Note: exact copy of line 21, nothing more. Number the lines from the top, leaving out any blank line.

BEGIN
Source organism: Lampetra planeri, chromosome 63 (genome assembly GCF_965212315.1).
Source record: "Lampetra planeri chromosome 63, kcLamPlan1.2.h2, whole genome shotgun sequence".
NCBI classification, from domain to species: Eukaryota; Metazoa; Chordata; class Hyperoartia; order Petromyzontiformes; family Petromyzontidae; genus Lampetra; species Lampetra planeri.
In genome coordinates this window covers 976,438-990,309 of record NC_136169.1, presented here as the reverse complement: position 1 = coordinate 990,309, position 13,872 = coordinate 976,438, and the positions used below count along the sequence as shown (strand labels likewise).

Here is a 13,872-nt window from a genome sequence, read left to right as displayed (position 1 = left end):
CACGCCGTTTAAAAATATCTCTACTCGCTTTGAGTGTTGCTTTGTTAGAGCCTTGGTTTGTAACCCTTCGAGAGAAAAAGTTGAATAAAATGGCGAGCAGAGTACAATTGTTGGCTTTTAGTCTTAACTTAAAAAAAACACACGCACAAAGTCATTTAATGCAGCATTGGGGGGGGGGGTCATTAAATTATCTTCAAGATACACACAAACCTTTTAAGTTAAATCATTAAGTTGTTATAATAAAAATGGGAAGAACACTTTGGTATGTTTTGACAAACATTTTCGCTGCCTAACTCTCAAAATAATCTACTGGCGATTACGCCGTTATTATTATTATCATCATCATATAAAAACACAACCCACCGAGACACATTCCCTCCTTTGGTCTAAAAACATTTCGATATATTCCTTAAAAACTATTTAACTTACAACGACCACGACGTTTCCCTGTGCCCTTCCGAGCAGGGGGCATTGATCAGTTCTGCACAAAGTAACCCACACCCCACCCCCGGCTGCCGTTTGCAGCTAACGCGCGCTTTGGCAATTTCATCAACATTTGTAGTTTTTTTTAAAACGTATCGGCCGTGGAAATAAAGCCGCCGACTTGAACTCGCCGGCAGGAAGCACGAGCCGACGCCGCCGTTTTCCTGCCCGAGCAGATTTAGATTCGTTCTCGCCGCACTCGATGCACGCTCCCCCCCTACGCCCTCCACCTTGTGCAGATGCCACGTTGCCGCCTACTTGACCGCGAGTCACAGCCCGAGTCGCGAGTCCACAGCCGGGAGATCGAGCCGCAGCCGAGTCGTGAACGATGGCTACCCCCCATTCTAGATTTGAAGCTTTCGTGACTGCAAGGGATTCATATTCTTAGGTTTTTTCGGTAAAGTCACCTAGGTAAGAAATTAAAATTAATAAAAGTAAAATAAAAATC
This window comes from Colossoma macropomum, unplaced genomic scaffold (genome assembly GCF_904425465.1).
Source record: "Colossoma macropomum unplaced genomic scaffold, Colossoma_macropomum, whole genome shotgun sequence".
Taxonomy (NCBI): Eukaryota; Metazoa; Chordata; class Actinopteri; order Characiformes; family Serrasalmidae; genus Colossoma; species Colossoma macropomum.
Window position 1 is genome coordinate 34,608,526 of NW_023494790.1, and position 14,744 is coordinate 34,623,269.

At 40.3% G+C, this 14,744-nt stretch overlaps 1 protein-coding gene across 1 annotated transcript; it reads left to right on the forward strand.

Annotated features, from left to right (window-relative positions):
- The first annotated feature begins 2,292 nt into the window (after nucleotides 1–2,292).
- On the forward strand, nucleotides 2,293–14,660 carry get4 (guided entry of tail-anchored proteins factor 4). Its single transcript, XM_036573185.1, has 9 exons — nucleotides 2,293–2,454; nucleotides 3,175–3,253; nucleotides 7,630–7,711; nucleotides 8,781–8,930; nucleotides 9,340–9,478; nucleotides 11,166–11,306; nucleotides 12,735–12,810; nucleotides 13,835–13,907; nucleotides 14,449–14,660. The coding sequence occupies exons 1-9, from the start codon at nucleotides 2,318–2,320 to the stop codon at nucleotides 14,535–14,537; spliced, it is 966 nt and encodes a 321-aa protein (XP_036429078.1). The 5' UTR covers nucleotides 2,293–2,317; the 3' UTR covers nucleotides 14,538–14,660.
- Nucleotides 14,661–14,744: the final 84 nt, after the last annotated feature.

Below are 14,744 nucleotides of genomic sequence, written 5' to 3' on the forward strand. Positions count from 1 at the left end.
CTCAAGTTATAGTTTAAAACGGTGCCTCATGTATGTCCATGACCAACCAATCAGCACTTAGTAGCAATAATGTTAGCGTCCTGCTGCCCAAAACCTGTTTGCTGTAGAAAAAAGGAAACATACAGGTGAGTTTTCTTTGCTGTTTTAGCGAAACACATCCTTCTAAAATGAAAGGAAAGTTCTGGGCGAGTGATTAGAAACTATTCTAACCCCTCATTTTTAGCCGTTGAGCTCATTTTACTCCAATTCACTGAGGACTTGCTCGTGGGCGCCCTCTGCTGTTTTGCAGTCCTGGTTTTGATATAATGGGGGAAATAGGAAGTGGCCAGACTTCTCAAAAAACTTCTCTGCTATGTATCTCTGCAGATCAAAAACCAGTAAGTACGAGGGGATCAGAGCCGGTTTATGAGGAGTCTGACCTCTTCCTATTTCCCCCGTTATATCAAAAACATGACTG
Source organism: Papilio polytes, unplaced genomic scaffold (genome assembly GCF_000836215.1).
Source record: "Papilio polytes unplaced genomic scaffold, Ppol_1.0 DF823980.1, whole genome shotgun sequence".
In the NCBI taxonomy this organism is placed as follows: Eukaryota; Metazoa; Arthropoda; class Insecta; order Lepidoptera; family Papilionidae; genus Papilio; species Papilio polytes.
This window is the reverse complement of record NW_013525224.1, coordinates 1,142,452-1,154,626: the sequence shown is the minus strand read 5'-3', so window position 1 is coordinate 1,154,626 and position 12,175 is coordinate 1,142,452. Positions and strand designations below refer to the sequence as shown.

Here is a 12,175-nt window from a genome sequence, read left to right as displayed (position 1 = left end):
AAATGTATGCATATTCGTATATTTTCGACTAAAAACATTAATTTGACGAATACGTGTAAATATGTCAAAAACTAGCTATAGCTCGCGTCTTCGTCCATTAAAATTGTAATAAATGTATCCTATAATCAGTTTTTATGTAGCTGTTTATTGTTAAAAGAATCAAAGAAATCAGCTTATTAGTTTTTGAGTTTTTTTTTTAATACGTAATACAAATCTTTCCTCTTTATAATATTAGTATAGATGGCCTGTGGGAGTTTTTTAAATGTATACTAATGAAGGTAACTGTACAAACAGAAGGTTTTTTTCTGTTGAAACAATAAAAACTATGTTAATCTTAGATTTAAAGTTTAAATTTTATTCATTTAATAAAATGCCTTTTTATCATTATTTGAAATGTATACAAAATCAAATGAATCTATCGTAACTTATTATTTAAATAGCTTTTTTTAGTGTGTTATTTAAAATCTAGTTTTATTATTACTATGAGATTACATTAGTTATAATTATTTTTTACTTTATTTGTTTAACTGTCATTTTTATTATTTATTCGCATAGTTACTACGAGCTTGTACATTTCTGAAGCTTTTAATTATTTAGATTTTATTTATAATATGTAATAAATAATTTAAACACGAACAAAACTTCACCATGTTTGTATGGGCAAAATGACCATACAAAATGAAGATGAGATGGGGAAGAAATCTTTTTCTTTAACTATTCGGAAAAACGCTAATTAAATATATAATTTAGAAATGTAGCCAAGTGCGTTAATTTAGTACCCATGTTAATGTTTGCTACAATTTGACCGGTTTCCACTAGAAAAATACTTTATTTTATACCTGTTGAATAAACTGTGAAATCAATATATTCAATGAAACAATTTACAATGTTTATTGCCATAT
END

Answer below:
This window is the reverse complement of record NW_013525224.1, coordinates 1,142,452-1,154,626: the sequence shown is the minus strand read 5'-3', so window position 1 is coordinate 1,154,626 and position 12,175 is coordinate 1,142,452. Positions and strand designations below refer to the sequence as shown.